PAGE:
2. A good coach will recognize when and if there is a need for change and will discuss it openly.
    3. Your coach should be at least two skill levels above your current skill, so they have proper perspective on your training and can add value over a longer period of time.
    4. There is no such thing as “The Best Coach.” Find someone that is good for you at this point in your development.
    5. An experienced coach won’t get every element of the training program 100% right. That is an unrealistic expectation. But they will learn from that failure and have another strategy, exercise, tool, or technique to try that will lead the student closer to the goal.
    6. Personality fit with your coach is a huge factor.
    7. Mutual trust is required.
      1. Often a coach will ask the student to do something that doesn’t seem to make sense, thus requiring the student to trust their judgment and intent.
      2. The coach must trust that the student’s intent is good and their communication is transparent.
    8. Everyone has quirks - it’s figuring them out over time that makes relationships fun and effective.
    9. All students learn differently and at different speeds - a good coach adjusts
      1. With 1:1 coaching, both the exercises and the pace can be adjusted to the individual for optimum results.
      2. In group training, the instruction is typically adjusted to the slowest in the group.
    10. While 1:1 coaching is significantly more expensive than group training, you must weigh out the results and total time frame against the cost.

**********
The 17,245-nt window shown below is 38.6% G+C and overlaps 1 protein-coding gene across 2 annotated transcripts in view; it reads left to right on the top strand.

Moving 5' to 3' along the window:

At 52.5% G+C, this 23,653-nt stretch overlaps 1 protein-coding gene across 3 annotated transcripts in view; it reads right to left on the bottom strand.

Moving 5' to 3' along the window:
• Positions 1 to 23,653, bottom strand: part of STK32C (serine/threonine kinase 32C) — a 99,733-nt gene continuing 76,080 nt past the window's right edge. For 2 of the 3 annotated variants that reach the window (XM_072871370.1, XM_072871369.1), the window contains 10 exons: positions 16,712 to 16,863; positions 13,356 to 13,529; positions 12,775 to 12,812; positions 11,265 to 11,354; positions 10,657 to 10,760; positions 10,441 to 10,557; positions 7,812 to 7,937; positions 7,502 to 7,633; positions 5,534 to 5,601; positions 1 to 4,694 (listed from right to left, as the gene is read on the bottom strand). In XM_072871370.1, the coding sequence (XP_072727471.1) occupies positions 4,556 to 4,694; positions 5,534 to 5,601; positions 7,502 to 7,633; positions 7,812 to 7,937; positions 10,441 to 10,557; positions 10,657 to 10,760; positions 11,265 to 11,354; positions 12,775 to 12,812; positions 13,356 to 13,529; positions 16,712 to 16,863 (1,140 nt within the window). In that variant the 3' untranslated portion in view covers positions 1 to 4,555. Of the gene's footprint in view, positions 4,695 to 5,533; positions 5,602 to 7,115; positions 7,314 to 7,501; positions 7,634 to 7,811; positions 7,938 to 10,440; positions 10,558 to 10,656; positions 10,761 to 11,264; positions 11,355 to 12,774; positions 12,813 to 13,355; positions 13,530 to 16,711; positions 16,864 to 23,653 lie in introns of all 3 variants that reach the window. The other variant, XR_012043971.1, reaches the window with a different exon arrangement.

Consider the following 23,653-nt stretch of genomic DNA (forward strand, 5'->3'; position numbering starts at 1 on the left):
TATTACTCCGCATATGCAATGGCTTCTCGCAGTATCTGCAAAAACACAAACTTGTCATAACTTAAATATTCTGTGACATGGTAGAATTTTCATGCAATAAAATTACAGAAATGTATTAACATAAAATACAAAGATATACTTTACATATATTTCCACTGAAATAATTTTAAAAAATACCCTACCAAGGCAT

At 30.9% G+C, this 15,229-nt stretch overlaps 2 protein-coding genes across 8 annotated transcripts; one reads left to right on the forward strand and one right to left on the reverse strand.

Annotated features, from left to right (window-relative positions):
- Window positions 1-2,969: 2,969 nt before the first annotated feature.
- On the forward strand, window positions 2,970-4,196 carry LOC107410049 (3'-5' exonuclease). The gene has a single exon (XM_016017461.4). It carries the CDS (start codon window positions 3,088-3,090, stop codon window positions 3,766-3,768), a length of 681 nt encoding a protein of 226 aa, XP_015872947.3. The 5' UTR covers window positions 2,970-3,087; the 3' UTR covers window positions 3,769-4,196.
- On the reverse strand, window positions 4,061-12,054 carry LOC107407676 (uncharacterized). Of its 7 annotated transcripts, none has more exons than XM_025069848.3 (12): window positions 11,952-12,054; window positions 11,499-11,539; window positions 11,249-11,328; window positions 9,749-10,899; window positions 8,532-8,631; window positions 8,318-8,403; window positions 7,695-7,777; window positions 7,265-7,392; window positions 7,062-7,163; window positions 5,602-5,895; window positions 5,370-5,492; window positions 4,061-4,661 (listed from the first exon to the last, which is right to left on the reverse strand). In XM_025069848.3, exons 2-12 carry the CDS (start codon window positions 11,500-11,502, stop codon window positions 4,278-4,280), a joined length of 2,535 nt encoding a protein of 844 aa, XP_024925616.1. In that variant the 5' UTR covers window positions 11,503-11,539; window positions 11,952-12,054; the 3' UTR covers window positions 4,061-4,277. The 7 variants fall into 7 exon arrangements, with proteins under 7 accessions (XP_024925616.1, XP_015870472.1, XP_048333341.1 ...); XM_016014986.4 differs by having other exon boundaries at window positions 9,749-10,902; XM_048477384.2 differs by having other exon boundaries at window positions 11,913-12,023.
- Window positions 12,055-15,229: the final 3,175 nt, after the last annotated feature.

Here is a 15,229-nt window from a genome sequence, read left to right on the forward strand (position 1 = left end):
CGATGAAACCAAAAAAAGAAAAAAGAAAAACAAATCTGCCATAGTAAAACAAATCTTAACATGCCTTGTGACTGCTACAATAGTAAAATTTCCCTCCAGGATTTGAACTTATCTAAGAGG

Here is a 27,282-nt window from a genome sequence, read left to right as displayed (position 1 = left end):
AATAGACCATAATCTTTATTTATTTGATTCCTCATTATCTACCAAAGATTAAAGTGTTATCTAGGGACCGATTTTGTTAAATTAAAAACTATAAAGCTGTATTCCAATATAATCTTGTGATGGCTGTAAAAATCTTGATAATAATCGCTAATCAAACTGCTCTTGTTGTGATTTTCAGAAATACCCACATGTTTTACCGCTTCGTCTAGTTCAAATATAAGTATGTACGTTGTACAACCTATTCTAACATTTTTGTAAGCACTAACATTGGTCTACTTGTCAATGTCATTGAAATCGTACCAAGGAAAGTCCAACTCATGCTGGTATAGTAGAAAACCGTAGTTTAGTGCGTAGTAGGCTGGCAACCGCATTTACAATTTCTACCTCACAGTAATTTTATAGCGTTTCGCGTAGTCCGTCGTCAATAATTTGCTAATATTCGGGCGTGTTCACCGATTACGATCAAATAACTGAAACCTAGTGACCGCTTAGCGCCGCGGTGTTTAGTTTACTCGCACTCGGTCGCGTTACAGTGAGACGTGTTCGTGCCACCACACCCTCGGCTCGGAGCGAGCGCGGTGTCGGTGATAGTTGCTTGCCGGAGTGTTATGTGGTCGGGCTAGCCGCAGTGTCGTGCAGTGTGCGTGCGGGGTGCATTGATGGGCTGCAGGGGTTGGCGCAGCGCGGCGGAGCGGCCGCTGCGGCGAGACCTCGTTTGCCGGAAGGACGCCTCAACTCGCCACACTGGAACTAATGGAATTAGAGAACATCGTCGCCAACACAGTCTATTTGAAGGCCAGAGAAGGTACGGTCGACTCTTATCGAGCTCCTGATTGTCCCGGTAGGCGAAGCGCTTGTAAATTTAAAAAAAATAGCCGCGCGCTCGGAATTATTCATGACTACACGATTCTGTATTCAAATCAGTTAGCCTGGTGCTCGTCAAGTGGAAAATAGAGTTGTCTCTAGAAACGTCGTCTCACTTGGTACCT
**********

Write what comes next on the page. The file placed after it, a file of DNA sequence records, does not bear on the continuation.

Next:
3. Plan an aggressive but achievable learning rhythm and stick to it.
    1. Wrap every element of your other routines around the learning and coaching rhythm to ensure you achieve the maximum results.
      1. If you are unable to do this, then you should evaluate whether this is even the right goal for you at this time.
    2. Deliberate practice isn’t fun. If training is “too fun,” then you probably aren’t pushing yourself hard enough.
    3. Progressive overload. A good coach will push you just beyond your limits with each session but not to the point of getting hurt. A good student will push themselves the same way.
    4. Cut off training sessions at the right point. All training sessions reach a point of diminishing returns. Getting too tired will allow bad habits to creep in, which will slow long-term progress or result in injury.
    5. Progress is not linear. Not all training sessions end well or result in progress. This is both normal and okay. Consistently sticking to the schedule is what will achieve results in the long-term.
      You are only competing against yourself. Be aware of, but not focused on, what others are doing. A good coach will help keep the right balance.
  4. Be a great student. You are the one with the most to gain and you are the single biggest variable in achieving the goal.
    1. No matter how good the coach, they can’t make you do anything you aren’t fully committed to doing and disciplined enough to do.
    2. Your desire to improve must be internal and deep for your own reasons. Anything externally driven won’t have the same results and it will be difficult to maintain a positive attitude throughout.
    3. Always keep your end goal and what it is worth to you at the top of your mind.
    4. While that end goal is critical, 99.9% of your daily focus must be on the journey and specifically the next few steps. Walking the path is where all the progress is made, where life is lived, and where true joy is found.
    5. Be humble and smart, keeping your confidence and competence in alignment.
      1. Being over confident will likely lead to injury, irritate your coach, alienate those around you, and slow your progress.
      2. Being too timid will have just as big of an impact on your ability to learn.
    6. Just do whatever is asked by your coach to the best of your ability with a positive attitude. This is where trust really matters.